Where the victim had been given a substance without their consent that was capable of causing them to be overpowered at the time the alleged rape took place, this includes the scenario when a victims drink is spiked’ [20] .

These evidential presumptions may arise if the victim was physically incapable of consenting or that she does not have the mental capacity of an adult F v West Berkshire Health Authority [1989] 2 ALL ER 545. Or that she was so intoxicated that she fell unconscious through alcohol at the time of the alleged incident or if she was given drugs without her knowledge. ‘The above circumstances however do not include where the victim was voluntarily intoxicated’ [21] . If the victim had deliberately had too much to drunk so therefore cannot remember anything about giving consent to the sexual intercourse then it would be left to the jury to decide whether she had given consent or not. Central to this argument would be whether or not the complainant had the capacity to give her consent. ‘However concerns were raised after the case of R v Dougal [2005] Swansea Crown Court the judge directed the jury to enter a ‘not guilty’ plea purely because it was unable to prove that the complainant had not given consent due to her level of intoxication’ [22] . ‘This case has undoubtedly raised concerns amongst some about the effectiveness of the Sexual Offences Act 2003 and caused them to question whether or not the Act offers adequate protection to persons at times of particular vulnerability’ [23] . ‘The absence of a clear definition of capacity has led to a lack of clarity the result of which has been that not all cases that should have gone to the jury have done so’ [24] .

Many advocates over the years have tried to argue whether it is correct for a man who rapes a heavily intoxicated woman after she passes out should be classed as a rapist for the rest of his life. ‘A recent rape case in Australia caused controversy with certain Judges, who claimed that the offender in the case should perhaps not be given a prison sentence purely because they classed what the defendant did as “technical rape" because the claimant had agreed earlier in the night to have sex with the defendant, however, she fell asleep before the defendant penetrated her’ [25] . The law is very clear that an unconscious person cannot give consent. If a judge has this view on certain rape cases then is it any wonder that so many cases of rape still go unreported every year. So the question still is, why are there still certain issues surrounding capacity to consent. It is true that more young woman and men are binge drinking leaving themselves sometimes vulnerable to the perpetrators of rape, which does add further problems when the case goes to trial.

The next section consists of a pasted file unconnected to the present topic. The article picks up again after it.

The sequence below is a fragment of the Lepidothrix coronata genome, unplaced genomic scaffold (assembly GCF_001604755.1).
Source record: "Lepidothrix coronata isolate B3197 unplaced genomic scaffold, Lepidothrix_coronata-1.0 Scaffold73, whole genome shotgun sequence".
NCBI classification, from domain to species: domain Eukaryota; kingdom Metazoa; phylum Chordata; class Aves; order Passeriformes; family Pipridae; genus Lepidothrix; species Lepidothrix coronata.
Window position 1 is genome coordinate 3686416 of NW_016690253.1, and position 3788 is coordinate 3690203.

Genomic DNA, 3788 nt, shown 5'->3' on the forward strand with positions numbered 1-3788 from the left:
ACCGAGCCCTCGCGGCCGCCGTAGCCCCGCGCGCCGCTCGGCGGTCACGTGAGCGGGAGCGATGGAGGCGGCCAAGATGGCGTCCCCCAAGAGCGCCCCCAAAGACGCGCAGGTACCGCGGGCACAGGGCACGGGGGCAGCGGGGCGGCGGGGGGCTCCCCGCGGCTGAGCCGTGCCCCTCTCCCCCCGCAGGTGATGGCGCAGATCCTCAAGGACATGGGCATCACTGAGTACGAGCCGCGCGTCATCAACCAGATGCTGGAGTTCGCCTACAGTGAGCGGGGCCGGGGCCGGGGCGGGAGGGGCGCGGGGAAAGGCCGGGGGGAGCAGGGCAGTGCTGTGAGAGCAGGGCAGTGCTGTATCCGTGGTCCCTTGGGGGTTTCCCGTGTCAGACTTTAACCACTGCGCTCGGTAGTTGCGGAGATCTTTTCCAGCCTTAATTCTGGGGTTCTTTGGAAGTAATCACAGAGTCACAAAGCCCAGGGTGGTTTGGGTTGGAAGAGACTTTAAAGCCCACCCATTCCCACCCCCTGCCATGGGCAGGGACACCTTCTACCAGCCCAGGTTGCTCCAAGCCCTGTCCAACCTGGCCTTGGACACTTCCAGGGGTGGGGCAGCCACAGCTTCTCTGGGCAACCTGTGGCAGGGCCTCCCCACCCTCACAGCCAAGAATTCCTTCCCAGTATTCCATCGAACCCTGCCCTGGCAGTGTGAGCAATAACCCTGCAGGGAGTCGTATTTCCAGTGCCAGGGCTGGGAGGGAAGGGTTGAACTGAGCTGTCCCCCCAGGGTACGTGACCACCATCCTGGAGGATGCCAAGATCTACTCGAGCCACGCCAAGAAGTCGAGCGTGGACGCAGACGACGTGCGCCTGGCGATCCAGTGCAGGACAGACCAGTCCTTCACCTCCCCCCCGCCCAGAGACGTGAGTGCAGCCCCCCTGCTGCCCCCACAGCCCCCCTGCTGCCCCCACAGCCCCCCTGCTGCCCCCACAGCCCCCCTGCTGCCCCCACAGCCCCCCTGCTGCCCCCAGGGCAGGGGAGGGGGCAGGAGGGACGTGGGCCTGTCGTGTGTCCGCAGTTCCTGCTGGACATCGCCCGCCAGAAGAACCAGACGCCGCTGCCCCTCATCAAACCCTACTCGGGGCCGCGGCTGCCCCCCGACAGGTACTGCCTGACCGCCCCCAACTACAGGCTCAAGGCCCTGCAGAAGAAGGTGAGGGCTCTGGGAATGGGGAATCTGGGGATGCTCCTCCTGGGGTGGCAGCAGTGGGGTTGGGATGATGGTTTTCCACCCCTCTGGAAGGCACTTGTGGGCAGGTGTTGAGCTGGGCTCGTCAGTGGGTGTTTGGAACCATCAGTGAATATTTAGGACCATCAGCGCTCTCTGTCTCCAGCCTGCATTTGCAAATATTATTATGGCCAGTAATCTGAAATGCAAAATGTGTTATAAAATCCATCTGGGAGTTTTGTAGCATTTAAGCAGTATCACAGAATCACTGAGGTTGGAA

Sometimes it is alleged that a complainant in a rape case may not have been mentally or physically capable of giving consent due to being seriously intoxicated by drugs or alcohol or mentally impaired. The Sexual Offences Act 2003 does not give a definition of capacity. Surely this needs to be changed as the courts have no definition of capacity. ‘Therefore they have to look for some kind of assistance at common law, although it is abundant that there are still no clear principles governing whether a person had the capacity or not to consent to sexual activity’ [26] . In the case of R v Morgan [1970] VR 337 ‘the test for capacity to consent to having sexual relations required a person to have “sufficient rudimentary knowledge of what the act compromises and of its character to enable her to decide whether to give or withhold consent"’ [27] . ‘In a public law decision X City Council v MB [2007] 3 FCR 371 the common law test of capacity was regarded as being that a person will thus lack capacity to consent if she or he has no real understanding of what is involved, or has such limited knowledge, awareness or understanding as to be in no position to decide whether to agree’ [28] . Therefore the threshold of the word ‘capacity’ seems to be a low one. One would seem surprised at this as capacity is obviously a very important issue when there is a situation that includes voluntary intoxication, for example an incident where the claimant has voluntarily intoxicated herself to the point where she has no control over what she does or does not do. In the case of R v Bree [2007] EWCA 256 [29] the complainant accused the defendant of having non consensual sex with her after an evening of heavy alcohol drinking. ‘She could not remember much of the evening and her recollection of the evening had considerable gaps in it’ [30] . ‘The defendant’s case was that the hazy recollection was either due to the effects of the alcohol which made her forget, that she had consented or that she was lying’ [31] . ‘ Recent statistics have shown that nearly half of young men still think that having sexual intercourse with a woman who is too drunk to know what is going on is in fact not rape, and 46% of men between the ages of 18 to 25 also do not consider it rape if the woman changes her mind during sex’ [32] .